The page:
The effect of surface reactions on the relative abundances of trace metals in deep-ocean water

Yigal Erel*, James J. Morgan

*Corresponding author for this work

Research output: Contribution to journalArticlepeer-review

47 Scopus citations


An improved general approach for estimating the relative abundances of trace metals in aquatic systems is introduced. It is proposed that the relative concentrations of trace metals in deep-sea water are regulated by two opposing processes: adsorption to and transport on inorganic and organic particle surfaces, and desorption driven by complexing with dissolved ligands in sea water. The estimated behavior is based on the difference between the surface affinity of a metal and its affinity for aqueous ligands, that is, the free energy difference between surface complexation and aqueous complexation of the metal. The simplest formulations of metal behavior are based on differences in standard state free energies, e.g., standard free energy of adsorption on oxide vs. standard free energy of aqueous chloride complexing. In a specific instance, the relative concentrations of trace metals in deep-ocean water are predicted from the ratios of their first hydrolysis constants (which are surrogates for adsorption constants)and their first chloro or carbonate complexing constants. More detailed assessments of relative metal abundances in sea water must incorporate both standard-state energy term (Δ log β) and aqueous phase activities of important ligands, e.g., chloride and carbonate ions. The lack of data for the complexation of trace nelements with PO43-, HPO42-, and H2PO4- precludes the use of potentially important phosphate-complexes in our calculations. The general approach is applied with success to examine chemical and geochemical groupings of oceanic trace metals and to assess adsorption vs. dissolved carbonate complexation as predominant processes governing the concentrations of rare earth elements (REEs) in deep-ocean water. While trace metals in rivers are largely bound to suspended matter and tend to retain upper continental crustal ratios in unpolluted environments, most trace elements in deep-sea water are enriched relative to iron, and the degree of enrichment is directly related to the difference in affinity of the metal for dissolved ligands and O-donor surface groups on particles.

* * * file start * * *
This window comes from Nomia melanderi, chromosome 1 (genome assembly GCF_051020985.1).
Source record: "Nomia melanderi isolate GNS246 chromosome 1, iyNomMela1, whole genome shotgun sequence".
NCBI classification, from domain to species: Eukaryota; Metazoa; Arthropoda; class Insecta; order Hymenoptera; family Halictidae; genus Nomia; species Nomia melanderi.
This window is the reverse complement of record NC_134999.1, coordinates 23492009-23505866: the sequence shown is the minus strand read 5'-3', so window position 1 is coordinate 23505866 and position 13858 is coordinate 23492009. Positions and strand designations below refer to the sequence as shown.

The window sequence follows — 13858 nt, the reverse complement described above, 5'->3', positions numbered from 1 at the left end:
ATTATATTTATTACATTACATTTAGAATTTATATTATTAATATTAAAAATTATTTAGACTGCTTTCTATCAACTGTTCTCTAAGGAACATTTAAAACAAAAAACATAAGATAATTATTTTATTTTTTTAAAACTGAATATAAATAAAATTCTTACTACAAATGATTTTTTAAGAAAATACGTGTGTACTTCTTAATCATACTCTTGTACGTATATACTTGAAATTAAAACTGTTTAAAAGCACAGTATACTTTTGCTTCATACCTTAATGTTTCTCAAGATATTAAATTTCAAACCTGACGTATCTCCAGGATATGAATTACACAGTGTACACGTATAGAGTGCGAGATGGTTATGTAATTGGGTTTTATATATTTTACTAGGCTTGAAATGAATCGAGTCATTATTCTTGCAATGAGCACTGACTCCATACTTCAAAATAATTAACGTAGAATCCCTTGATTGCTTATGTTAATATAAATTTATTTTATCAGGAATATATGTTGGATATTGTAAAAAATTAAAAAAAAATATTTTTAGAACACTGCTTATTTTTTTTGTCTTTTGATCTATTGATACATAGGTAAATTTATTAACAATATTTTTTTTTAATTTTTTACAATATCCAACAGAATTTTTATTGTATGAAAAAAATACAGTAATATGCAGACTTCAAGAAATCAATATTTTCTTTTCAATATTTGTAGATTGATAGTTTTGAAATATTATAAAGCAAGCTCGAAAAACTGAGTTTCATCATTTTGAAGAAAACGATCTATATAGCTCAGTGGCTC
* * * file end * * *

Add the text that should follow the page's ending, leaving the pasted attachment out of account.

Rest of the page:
Original languageAmerican English
Pages (from-to)1807-1813
Number of pages7
JournalGeochimica et Cosmochimica Acta
Issue number7
StatePublished - Jul 1991
Externally publishedYes


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